Espionage and the Covert Art of Data Warehouse Management
I don’t know how the secret agent world of intelligence works, but I do know how data warehouses work, and I know how secret agents work in the movies. So let’s see what happens if I make the “logical connections.”
I am a fictional secret agent who works for MI6. I have just heard a foreign agent refer to an upcoming event as “Operation Grand Slam.” I know that the word “Operation” was in front, so we’re not talking about a “Grand Slam” in baseball, tennis, or even a Denny’s menu. We are talking about some covert action that is going to take place in the near future, and lives may be at risk! If you know your movies, you know that the plot will involve the fate of all of the gold in Fort Knox and a very destructive weapon (I am not trying to spoil a 52-year-old movie today – I’ll just say that the climax is shocking, to which I’ll tip my hat).
Let’s bring this to the modern day so we can add in our data warehouse knowledge to assist. You Google this term, and immediately find the movie reference. The End. Or is it? No, the covert name will be something different today, something that fails on a Google search. Fortunately, you’ve got access to the Utah Data Center, the world’s largest repository of intelligence material. And data warehouse testing is what you’ll need to solve this dilemma. But you can’t search a large collection of audio files easily, so there has to be another way. An easier way to parse the data before we ever ask to generate a report from queried data. And let me tell you what it is.
The old way of building a data warehouse was to use ETL. The E and L are not particularly exciting here – they just move the data from one place to another in the same form. But the T, that’s exciting. That’s where the magic happens. T stands for Transform. And that’s what makes it possible to find that phrase easily. I was once talking to a headhunter – I mean career placement specialist – who told me that my resume would be scanned to have text pulled from it, so that the .doc or .docx would be irrelevant. Part of the Transform here will involve a similar process, one aimed at extracting flat text from a file in a different format – in this case an audio file, the same way that Siri can pull real words from audio today.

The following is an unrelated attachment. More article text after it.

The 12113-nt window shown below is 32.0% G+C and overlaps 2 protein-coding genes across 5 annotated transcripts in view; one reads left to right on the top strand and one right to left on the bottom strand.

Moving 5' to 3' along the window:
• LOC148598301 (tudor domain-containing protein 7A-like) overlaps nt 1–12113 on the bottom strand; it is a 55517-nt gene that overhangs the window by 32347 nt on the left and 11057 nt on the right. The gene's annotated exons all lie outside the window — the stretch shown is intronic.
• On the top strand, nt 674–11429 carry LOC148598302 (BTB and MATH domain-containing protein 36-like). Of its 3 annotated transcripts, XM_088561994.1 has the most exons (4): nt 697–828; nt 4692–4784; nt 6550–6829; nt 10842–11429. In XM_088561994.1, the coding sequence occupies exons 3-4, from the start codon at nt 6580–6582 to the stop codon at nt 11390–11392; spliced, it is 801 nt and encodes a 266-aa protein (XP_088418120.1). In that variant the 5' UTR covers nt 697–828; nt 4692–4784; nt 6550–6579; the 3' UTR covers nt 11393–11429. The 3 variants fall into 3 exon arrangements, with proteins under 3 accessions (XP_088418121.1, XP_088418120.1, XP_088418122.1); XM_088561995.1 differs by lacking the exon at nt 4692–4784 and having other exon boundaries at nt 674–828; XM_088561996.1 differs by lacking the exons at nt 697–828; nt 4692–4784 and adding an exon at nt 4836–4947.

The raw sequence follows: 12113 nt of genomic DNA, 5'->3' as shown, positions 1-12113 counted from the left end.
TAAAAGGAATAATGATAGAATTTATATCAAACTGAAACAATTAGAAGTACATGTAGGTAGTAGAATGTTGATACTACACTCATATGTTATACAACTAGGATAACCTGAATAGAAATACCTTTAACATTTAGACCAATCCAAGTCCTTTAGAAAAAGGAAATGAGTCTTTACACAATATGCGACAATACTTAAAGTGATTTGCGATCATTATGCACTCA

To get the details of the actual spoken content of a phone call, you need to do one of 2 things: tap the line (if you are using POTS), or copy the assembled packets (if you are using VOIP). POTS landlines are rapidly disappearing, limiting the need for old-fashioned line-tapping. To get the metadata, you simply need for the carrier to be required by federal law to push call data toward your aggregation center, to help tag your voice packet collection audio files. The aggregator then cleanses the data through this Transformation procedure we were just talking about, so that we have a flat text file to scan. We still might want to hold onto the original audio file for playback at a later time, so we can say, “That’s the voice of the person we are looking for.”
Perhaps the federal government also requires data pushes from other methods of VOIP or text communication, like Skype or FaceTime or gotomeeting or IM or email (pulls would cause too much latency in the communications system, and we can’t shut down communication without someone getting suspicious). I say perhaps – I have no official knowledge here of what the U.S. government has access to. I am only saying what I would do if I had ultimate control and wanted this end-goal of communication data collection. And if you know me, you know how much I would enjoy having ultimate control. Or maybe my tin-foil hat is pinching my brain too much and requires adjustment.
The point is that we know what we have to do. We have collected and stored lots of information. We filter, if needed, by using a Transform so that it is in a flat text form, which is well-designed for querying at a later time. We give ourselves the ability to query a phrase from our collected flat text. We use this to generate a report of all of the text matches for things that contain the danger phrase we seek. The report contains links back to the original audio files or audio script of the conversation, for more subtle analysis. We sort our report by date, so we can track the genesis of the topic and walk through the later conversations. All sewn up rather tidily, wouldn’t you say? All that’s left for us to do now is to send out our best agents out to apprehend the scofflaws, now that we have uncovered their nefarious plot. And we have the intelligence gathered by our ginormous data warehouse to thank. Well done everyone, good show! On to your next assignment …
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